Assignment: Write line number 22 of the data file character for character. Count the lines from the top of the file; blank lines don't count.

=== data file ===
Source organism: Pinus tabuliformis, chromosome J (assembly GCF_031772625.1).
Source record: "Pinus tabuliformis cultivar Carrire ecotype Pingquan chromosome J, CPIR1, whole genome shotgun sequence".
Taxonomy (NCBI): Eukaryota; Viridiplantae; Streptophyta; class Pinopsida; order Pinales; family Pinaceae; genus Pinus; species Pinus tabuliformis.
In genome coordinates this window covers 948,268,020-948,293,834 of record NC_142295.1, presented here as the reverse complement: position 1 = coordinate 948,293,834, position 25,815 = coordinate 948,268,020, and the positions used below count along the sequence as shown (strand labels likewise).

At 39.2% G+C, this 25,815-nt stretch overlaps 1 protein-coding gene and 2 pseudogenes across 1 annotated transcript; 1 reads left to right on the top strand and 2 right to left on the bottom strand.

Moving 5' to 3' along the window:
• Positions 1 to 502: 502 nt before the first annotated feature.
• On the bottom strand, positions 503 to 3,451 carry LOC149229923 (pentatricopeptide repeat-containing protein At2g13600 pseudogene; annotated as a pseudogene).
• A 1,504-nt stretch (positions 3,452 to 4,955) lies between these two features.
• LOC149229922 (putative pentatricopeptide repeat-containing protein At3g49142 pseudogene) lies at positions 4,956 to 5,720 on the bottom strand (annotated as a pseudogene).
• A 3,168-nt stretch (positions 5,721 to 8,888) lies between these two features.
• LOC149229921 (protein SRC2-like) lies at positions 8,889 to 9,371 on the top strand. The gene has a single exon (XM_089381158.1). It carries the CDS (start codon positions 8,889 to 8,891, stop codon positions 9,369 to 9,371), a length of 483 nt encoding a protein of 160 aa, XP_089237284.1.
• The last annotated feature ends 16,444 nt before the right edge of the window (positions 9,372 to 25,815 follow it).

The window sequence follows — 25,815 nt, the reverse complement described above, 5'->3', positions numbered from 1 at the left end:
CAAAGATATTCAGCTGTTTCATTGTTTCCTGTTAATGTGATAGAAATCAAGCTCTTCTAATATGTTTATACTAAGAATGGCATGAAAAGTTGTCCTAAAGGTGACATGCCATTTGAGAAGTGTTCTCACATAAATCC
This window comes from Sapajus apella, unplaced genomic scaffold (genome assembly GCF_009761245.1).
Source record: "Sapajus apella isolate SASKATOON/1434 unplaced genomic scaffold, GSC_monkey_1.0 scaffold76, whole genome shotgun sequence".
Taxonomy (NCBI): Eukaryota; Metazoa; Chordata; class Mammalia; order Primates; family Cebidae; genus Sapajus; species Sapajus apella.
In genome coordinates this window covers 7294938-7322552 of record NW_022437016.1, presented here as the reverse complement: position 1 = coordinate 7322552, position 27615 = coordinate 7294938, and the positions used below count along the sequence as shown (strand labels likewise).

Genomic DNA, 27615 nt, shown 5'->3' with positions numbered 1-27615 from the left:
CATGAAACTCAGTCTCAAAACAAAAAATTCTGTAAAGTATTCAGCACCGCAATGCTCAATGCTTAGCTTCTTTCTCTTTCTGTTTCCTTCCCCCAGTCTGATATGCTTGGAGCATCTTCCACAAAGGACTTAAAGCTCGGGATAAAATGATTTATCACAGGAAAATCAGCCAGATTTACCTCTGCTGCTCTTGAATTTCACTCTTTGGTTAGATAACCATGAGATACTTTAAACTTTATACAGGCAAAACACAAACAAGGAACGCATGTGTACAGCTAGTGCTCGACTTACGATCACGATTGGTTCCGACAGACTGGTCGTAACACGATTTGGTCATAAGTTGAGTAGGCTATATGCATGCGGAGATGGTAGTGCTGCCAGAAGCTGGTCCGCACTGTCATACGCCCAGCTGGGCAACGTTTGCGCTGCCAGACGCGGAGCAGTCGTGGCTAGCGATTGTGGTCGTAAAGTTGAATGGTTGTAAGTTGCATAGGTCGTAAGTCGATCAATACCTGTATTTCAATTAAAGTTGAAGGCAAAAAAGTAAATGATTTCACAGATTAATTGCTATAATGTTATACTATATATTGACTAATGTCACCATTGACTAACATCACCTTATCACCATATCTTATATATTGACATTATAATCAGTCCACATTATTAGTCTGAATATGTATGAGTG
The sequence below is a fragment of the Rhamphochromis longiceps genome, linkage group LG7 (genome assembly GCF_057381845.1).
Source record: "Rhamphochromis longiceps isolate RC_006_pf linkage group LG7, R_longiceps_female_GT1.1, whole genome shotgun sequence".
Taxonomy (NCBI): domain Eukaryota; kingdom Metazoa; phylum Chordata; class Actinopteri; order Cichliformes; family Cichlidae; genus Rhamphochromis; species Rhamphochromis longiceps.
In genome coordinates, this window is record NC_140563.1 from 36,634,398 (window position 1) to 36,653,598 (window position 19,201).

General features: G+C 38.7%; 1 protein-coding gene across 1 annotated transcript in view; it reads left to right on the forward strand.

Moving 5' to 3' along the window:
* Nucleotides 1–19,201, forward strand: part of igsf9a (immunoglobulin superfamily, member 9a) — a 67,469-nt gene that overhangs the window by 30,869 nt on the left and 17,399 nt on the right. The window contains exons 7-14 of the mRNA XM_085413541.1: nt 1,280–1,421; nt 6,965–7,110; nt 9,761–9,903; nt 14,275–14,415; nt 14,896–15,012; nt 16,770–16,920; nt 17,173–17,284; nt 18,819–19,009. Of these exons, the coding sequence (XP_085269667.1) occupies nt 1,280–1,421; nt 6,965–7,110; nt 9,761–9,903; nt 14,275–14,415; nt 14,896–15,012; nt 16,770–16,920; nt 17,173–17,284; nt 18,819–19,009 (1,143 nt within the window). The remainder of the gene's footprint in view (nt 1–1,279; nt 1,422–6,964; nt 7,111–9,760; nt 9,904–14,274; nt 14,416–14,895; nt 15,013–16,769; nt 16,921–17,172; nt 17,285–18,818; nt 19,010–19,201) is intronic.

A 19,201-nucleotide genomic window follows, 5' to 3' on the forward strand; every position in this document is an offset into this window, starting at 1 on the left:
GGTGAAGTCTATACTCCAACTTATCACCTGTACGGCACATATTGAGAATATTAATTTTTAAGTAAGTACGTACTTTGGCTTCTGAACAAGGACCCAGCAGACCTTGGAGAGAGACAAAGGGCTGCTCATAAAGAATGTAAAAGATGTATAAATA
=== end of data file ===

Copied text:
The sequence below is a fragment of the Rhamphochromis longiceps genome, linkage group LG7 (genome assembly GCF_057381845.1).